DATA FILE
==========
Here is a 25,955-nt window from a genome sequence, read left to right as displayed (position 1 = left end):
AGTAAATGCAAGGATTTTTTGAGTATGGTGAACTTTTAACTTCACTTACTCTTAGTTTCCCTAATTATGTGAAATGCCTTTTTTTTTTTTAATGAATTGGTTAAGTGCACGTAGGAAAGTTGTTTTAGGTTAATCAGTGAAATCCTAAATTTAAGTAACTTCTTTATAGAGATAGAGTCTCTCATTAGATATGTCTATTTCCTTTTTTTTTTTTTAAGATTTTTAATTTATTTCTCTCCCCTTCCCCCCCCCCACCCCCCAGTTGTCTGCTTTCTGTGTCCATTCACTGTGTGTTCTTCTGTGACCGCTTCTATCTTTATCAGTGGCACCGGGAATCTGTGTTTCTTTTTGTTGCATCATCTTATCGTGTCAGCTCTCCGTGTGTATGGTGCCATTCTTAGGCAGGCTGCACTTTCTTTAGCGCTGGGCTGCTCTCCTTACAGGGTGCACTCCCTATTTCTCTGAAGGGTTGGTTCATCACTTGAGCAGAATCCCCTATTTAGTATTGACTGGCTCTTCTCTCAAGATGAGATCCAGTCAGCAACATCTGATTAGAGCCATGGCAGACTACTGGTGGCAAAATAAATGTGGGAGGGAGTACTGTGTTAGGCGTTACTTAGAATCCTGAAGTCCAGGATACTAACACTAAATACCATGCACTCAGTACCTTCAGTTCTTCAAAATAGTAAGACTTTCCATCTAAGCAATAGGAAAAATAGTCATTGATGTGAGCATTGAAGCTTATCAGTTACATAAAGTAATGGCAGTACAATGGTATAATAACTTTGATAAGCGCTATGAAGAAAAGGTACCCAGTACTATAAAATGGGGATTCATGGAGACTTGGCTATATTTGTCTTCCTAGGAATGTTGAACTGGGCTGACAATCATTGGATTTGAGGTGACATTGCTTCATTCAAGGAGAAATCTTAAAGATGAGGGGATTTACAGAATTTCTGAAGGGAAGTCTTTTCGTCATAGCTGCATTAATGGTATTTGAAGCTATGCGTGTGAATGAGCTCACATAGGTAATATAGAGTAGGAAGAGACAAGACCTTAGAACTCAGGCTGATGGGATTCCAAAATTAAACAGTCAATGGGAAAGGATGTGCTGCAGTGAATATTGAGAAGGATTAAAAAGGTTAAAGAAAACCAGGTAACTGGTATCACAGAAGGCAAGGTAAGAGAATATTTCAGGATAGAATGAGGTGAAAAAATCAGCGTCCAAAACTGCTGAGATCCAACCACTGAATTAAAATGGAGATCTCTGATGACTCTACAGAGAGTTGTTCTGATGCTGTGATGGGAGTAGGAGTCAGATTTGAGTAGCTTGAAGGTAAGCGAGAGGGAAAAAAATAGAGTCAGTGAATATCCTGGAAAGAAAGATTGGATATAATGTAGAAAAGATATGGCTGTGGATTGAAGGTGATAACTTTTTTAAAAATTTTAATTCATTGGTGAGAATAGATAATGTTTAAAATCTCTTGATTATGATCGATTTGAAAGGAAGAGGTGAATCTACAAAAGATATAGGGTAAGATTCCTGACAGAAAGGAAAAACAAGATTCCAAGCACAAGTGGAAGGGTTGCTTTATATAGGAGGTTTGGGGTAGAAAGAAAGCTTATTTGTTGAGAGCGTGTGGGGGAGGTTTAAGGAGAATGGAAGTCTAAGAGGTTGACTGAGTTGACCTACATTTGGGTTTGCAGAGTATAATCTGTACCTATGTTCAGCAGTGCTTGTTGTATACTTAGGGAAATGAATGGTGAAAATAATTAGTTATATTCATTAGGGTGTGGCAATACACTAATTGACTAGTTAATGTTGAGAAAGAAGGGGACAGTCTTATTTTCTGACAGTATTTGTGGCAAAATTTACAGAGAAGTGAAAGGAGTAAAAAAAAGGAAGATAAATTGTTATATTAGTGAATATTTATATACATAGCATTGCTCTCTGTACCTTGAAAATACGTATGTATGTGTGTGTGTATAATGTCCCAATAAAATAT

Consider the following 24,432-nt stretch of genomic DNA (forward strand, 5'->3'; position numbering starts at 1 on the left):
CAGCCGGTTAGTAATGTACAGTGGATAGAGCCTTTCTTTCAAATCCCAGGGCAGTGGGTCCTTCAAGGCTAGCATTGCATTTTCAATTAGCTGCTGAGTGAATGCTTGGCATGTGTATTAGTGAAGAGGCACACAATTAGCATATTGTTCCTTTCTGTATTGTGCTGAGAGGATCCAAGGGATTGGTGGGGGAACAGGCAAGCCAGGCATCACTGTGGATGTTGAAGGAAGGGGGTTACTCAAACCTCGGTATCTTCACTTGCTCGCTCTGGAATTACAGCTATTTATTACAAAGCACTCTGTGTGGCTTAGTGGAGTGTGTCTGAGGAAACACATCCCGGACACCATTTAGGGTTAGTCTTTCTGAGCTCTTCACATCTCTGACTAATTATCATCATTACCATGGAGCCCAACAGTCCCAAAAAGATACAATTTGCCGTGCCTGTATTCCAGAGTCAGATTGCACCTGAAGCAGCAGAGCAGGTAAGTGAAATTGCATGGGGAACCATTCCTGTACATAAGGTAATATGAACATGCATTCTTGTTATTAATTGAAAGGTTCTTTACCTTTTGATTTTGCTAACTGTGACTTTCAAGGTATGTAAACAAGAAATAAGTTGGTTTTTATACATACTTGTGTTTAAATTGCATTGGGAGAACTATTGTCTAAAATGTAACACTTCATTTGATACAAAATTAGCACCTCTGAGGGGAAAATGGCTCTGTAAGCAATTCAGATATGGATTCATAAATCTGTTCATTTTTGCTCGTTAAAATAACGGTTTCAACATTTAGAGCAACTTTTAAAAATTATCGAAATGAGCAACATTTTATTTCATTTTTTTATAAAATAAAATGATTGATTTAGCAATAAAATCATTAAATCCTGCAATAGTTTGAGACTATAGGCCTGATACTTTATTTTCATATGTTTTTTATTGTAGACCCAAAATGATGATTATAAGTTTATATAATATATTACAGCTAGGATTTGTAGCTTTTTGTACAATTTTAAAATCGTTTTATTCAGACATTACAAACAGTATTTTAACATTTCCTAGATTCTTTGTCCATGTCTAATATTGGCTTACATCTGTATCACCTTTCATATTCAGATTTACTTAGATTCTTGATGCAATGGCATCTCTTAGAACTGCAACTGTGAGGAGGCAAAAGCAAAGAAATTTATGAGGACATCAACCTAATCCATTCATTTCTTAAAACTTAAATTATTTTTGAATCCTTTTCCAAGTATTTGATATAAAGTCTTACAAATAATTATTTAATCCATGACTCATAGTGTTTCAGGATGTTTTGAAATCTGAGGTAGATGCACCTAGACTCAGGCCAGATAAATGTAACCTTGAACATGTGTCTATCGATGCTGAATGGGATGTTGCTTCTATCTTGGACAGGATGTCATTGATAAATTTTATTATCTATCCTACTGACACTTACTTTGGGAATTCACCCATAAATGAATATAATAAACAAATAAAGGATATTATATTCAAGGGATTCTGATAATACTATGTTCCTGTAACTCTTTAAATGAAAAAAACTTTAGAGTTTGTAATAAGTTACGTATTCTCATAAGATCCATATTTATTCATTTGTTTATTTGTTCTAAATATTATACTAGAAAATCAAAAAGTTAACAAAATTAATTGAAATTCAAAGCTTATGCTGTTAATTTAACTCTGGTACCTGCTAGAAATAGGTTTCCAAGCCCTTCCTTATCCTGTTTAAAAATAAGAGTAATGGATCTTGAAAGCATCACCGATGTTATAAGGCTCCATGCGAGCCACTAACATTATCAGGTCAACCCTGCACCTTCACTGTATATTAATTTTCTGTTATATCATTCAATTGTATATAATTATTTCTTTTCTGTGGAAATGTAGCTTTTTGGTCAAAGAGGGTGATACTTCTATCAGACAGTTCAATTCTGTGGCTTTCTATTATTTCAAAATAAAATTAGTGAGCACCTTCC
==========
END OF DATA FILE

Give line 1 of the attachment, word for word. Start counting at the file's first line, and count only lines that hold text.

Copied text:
Here is a 25,955-nt window from a genome sequence, read left to right as displayed (position 1 = left end):